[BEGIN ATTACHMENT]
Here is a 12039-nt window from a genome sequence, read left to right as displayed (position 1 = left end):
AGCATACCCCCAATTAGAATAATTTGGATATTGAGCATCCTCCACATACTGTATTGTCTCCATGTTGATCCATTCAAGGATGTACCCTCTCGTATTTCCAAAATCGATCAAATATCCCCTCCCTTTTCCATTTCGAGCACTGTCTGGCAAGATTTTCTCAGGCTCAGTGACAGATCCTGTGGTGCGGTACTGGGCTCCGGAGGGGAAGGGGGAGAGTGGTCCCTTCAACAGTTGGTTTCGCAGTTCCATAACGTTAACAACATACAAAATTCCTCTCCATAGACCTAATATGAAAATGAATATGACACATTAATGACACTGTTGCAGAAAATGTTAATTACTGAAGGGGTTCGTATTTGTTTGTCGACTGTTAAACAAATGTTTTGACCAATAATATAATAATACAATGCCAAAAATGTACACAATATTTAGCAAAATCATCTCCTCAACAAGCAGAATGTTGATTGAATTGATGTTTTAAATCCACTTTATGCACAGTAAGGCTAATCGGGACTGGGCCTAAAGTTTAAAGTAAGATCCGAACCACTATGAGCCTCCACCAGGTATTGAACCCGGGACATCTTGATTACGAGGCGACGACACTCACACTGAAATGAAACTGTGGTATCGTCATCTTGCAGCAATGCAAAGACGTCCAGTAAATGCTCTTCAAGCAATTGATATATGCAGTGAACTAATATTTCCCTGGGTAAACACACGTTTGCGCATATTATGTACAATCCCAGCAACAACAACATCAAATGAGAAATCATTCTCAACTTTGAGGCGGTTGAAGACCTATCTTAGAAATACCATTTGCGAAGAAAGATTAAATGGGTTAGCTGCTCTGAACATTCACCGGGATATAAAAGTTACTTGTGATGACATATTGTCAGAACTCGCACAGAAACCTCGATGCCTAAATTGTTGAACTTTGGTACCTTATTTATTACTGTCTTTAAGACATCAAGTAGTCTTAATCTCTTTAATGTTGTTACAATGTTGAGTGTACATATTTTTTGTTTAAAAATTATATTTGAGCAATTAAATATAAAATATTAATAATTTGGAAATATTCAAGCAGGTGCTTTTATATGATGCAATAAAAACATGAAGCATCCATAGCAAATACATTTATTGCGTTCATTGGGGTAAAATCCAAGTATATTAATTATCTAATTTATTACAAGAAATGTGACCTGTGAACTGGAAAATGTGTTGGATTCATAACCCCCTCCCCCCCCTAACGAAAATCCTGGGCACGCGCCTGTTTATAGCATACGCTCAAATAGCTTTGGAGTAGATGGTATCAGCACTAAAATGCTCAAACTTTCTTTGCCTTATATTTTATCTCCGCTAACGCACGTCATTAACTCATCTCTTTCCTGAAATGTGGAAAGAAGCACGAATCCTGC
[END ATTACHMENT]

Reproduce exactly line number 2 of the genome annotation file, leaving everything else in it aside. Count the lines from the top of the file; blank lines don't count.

AGCATACCCCCAATTAGAATAATTTGGATATTGAGCATCCTCCACATACTGTATTGTCTCCATGTTGATCCATTCAAGGATGTACCCTCTCGTATTTCCAAAATCGATCAAATATCCCCTCCCTTTTCCATTTCGAGCACTGTCTGGCAAGATTTTCTCAGGCTCAGTGACAGATCCTGTGGTGCGGTACTGGGCTCCGGAGGGGAAGGGGGAGAGTGGTCCCTTCAACAGTTGGTTTCGCAGTTCCATAACGTTAACAACATACAAAATTCCTCTCCATAGACCTAATATGAAAATGAATATGACACATTAATGACACTGTTGCAGAAAATGTTAATTACTGAAGGGGTTCGTATTTGTTTGTCGACTGTTAAACAAATGTTTTGACCAATAATATAATAATACAATGCCAAAAATGTACACAATATTTAGCAAAATCATCTCCTCAACAAGCAGAATGTTGATTGAATTGATGTTTTAAATCCACTTTATGCACAGTAAGGCTAATCGGGACTGGGCCTAAAGTTTAAAGTAAGATCCGAACCACTATGAGCCTCCACCAGGTATTGAACCCGGGACATCTTGATTACGAGGCGACGACACTCACACTGAAATGAAACTGTGGTATCGTCATCTTGCAGCAATGCAAAGACGTCCAGTAAATGCTCTTCAAGCAATTGATATATGCAGTGAACTAATATTTCCCTGGGTAAACACACGTTTGCGCATATTATGTACAATCCCAGCAACAACAACATCAAATGAGAAATCATTCTCAACTTTGAGGCGGTTGAAGACCTATCTTAGAAATACCATTTGCGAAGAAAGATTAAATGGGTTAGCTGCTCTGAACATTCACCGGGATATAAAAGTTACTTGTGATGACATATTGTCAGAACTCGCACAGAAACCTCGATGCCTAAATTGTTGAACTTTGGTACCTTATTTATTACTGTCTTTAAGACATCAAGTAGTCTTAATCTCTTTAATGTTGTTACAATGTTGAGTGTACATATTTTTTGTTTAAAAATTATATTTGAGCAATTAAATATAAAATATTAATAATTTGGAAATATTCAAGCAGGTGCTTTTATATGATGCAATAAAAACATGAAGCATCCATAGCAAATACATTTATTGCGTTCATTGGGGTAAAATCCAAGTATATTAATTATCTAATTTATTACAAGAAATGTGACCTGTGAACTGGAAAATGTGTTGGATTCATAACCCCCTCCCCCCCCTAACGAAAATCCTGGGCACGCGCCTGTTTATAGCATACGCTCAAATAGCTTTGGAGTAGATGGTATCAGCACTAAAATGCTCAAACTTTCTTTGCCTTATATTTTATCTCCGCTAACGCACGTCATTAACTCATCTCTTTCCTGAAATGTGGAAAGAAGCACGAATCCTGC